While I was waiting in a queue at the Post Office, I was remembered something I thought while waiting in a queue on the phone to BT.  If there are fewer people serving at the desks or answering the phones and more people in the queues, and this becomes the norm, the people queueing will come to think of their time speaking with a cashier/representative as extremely valuable indeed.  No-one wants to have to re-join the queue and start again.  Having spent all that time waiting they now want to get everything off their chest and sorted out in this exchange and be done with it.

It leads to a slowing down of the entire queue because what could easily be a simple “I’d like to post this please” into very lengthy discussion on the merits of various postage services, with double-checks of postcodes, prices, weights and so on.  I saw someone from the queue today phone up their friend to check the address was correct on their parcel while they were at the desk.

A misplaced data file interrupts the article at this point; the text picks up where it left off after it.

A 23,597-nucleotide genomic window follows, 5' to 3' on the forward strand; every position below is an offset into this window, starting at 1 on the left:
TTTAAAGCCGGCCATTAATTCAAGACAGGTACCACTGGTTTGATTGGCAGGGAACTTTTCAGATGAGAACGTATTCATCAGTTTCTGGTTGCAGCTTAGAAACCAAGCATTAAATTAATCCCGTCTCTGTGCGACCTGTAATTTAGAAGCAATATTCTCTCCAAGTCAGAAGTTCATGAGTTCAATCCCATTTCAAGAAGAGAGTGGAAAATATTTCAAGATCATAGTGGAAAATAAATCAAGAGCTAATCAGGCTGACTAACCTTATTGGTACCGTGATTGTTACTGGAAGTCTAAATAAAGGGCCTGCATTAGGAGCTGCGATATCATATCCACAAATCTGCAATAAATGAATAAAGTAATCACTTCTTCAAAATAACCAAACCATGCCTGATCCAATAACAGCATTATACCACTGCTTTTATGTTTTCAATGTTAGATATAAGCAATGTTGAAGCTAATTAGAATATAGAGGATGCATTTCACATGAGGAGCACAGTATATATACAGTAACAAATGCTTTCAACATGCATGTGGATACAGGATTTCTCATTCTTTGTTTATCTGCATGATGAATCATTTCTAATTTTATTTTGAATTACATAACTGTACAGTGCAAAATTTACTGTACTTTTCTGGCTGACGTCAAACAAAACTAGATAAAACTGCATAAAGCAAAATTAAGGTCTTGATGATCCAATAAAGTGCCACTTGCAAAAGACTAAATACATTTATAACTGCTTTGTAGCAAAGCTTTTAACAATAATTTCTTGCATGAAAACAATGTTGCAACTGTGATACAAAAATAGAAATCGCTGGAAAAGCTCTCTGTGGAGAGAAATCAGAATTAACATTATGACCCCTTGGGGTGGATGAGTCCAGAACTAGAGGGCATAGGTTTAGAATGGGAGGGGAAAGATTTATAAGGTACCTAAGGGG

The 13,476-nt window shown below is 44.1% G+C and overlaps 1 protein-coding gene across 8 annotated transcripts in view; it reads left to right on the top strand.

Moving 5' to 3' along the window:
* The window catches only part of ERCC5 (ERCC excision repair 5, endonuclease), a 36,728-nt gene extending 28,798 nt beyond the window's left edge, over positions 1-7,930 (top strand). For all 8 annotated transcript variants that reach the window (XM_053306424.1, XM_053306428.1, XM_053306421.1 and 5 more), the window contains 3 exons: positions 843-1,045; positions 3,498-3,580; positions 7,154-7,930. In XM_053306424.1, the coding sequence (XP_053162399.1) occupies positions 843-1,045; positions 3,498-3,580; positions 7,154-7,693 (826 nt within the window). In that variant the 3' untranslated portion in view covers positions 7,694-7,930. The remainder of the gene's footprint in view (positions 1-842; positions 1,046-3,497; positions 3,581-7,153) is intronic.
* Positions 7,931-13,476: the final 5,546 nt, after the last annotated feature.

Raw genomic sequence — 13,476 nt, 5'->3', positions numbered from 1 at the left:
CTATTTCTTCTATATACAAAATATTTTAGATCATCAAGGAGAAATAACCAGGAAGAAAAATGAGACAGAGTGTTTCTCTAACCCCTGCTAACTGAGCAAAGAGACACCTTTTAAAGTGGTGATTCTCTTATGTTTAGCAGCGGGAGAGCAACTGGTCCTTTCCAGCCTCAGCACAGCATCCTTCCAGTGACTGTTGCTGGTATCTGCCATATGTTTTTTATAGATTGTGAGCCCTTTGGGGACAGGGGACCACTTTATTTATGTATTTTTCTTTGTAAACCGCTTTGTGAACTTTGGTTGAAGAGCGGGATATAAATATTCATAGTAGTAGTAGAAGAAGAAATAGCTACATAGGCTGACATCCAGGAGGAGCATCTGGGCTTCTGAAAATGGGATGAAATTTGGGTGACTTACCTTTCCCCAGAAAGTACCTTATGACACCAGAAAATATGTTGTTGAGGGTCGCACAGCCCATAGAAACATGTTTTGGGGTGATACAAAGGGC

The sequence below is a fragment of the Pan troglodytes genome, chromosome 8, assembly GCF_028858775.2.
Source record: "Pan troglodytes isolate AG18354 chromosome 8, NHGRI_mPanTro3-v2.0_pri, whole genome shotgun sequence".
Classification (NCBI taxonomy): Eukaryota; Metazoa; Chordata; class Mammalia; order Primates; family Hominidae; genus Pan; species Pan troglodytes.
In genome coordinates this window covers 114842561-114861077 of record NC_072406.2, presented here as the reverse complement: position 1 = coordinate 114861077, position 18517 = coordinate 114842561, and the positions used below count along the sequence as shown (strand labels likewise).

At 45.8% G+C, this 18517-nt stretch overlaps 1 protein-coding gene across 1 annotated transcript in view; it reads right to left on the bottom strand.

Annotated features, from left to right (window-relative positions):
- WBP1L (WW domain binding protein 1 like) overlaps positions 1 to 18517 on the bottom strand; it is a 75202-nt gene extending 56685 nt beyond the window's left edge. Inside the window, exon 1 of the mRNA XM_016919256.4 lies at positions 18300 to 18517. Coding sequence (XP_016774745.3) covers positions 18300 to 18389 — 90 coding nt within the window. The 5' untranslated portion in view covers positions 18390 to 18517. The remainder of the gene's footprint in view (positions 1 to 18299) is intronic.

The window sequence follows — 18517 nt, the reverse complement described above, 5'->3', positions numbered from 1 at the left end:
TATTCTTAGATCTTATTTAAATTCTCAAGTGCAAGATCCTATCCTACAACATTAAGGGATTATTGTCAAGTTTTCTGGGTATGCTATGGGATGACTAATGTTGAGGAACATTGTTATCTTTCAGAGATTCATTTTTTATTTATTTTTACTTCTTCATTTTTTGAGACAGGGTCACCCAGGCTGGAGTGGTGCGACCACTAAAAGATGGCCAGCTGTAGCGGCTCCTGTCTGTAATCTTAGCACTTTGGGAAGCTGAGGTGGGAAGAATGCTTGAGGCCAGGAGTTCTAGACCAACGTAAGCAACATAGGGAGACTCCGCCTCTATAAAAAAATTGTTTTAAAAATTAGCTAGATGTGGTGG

Is there a point at which things start moving more efficiently because people aren’t expecting a long wait in the queue next time?  Someone should find out.

One Response to “Queues”

  1. Phil says:

    Post office and bank queues are designed to torture the people in the queue. If they could go any slower, they would.

    Also, why only have 1 – 2 positions open during lunch when that is going to be the busiest time?